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Mora(The Old Hag), The Night Visitor

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Mora are mostly malevolent folkloric beings associated with sleep that in some form or another can be found throughout Europe.
In Polish folklore, mora are the souls of living people that leave the body during the night, and are seen as wisps of straw or hair or as moths. In certain Slavic languages, variations of the word mora actually mean moth (such as in Slovak language mora or another example is Czech word můra).

In Croatian, "mora" refers to a "nightmare". Mora or Mara is one of the spirits from ancient Slav mythology. Mara was a dark spirit that takes a form of a beautiful woman and then visits men in their dreams, torturing them with desire, and dragging life out of them. Other names were nocnica, "night woman" in Polish, or éjjeljáró, "night-goer" in Hungarian.

In Germany they were known as mara, mahr, mare, in Romania they were known as Moroi. In Slavic countries the terms included mora, zmoras, morava and moroi; in France, such a witch was the cauchemar. Hungarian folklorist Éva Pócs traces the core term back to the Greek word μόρος moros, death.

As in English, the name appears in the word for "nightmare" in the Nordic languages (e.g. the Swedish word "mardröm" literally meaning mara-dream, the Norwegian word "mareritt" literally meaning mare-ridden or the Icelandic word "martröð" meaning mara-dreaming repeatedly). The mare is similar to the mythical creatures succubus and incubus, and was likely inspired by sleep paralysis.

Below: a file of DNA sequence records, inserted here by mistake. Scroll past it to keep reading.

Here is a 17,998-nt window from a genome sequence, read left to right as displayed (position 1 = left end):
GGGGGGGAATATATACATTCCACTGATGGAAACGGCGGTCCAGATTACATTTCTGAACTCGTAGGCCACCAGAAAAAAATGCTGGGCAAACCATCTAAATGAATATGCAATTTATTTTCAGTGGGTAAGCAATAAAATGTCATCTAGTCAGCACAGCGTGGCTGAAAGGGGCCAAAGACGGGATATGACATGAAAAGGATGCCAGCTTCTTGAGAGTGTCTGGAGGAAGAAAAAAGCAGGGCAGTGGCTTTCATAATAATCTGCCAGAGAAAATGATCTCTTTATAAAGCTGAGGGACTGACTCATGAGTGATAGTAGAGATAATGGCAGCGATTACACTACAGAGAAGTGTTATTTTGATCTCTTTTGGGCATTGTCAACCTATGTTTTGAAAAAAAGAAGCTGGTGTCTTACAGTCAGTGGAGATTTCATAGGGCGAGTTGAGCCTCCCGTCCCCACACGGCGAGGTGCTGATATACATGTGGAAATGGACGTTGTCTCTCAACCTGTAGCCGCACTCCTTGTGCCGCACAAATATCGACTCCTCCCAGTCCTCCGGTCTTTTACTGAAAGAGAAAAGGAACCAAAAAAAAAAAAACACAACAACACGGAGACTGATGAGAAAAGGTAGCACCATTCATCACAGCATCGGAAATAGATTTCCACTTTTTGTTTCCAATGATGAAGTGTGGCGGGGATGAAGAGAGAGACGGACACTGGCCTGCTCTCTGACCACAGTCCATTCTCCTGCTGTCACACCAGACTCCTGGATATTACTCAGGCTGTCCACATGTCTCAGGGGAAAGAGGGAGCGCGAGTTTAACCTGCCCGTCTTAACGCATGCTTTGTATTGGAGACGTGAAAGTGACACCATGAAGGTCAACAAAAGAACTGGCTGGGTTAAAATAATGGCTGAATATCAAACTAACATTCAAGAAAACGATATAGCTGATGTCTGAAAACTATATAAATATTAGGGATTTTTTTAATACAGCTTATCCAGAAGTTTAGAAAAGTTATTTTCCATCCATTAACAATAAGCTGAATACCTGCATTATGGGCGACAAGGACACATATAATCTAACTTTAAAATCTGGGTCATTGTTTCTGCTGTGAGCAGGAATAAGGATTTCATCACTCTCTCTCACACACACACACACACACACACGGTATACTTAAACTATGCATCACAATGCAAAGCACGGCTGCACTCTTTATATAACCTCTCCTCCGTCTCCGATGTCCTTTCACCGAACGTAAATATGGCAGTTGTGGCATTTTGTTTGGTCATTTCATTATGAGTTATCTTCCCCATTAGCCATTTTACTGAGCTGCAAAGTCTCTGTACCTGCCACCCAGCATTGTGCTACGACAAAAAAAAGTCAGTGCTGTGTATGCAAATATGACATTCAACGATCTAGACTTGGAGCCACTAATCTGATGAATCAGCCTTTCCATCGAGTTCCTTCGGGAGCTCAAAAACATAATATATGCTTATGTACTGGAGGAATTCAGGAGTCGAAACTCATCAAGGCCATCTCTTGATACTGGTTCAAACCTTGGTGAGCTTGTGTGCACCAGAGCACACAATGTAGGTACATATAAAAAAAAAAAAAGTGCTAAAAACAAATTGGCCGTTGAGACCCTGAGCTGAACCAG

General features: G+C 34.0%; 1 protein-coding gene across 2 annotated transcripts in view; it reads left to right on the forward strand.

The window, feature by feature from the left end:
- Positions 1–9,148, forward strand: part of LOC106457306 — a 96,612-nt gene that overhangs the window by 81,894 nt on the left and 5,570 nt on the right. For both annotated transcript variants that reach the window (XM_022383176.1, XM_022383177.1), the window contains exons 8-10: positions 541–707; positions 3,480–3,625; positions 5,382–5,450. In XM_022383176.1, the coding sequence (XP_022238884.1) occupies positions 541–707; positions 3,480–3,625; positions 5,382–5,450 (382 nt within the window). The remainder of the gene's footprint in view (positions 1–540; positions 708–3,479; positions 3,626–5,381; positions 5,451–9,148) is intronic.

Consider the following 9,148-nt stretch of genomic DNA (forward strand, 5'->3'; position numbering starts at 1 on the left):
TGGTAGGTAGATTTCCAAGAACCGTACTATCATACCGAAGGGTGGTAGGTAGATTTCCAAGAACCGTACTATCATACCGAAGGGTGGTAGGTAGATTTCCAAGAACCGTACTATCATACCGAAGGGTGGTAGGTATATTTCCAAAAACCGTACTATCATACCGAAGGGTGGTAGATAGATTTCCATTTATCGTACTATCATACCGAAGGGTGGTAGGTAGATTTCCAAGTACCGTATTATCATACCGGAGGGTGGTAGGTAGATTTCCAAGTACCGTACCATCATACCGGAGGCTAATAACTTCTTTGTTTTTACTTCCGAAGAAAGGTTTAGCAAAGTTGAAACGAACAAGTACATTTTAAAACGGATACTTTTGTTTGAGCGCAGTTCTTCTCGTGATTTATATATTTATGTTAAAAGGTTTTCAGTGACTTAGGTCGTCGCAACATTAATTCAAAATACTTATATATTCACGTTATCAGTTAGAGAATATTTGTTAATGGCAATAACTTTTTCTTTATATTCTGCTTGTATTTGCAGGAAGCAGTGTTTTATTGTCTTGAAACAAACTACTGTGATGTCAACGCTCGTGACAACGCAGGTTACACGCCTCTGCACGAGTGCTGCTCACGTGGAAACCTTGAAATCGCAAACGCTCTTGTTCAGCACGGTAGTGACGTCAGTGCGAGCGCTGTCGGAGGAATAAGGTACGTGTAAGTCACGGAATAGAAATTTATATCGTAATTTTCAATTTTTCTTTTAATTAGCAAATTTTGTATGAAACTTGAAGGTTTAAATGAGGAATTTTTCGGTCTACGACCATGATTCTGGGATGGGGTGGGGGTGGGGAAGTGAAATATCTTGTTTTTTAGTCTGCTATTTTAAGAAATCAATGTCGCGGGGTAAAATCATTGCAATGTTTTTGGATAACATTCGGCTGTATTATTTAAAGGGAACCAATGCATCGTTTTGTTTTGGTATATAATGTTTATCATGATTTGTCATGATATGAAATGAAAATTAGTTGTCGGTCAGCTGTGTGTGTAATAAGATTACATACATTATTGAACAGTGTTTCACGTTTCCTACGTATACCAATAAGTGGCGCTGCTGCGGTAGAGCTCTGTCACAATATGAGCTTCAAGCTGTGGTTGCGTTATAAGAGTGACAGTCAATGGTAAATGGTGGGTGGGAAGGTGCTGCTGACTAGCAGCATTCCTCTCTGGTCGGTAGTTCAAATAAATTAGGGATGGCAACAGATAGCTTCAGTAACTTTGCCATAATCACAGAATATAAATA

The mora(mara) was thought of as an immaterial being capable of moving through a keyhole or the opening under a door who seated herself at the chest of a sleeping person and "rode" him or her, thus causing nightmares.

The mora(mara) was also believed to "ride" horses, which left them exhausted and covered in sweat by the morning. She could also entangle the hair of the sleeping man or beast, resulting in "marelocks", called marflätor "mare-braids" or martovor "mare-tangles" in Swedish. The belief probably originated as an explanation to the Polish plait phenomena, a hair disease. Even trees could be ridden by the mara, resulting in branches being entangled. The undersized, twisted pine-trees growing on coastal rocks and on wet grounds are known in Sweden as martallar "mare-pines" or in German as Alptraum Kiefer.

"By Niscor"


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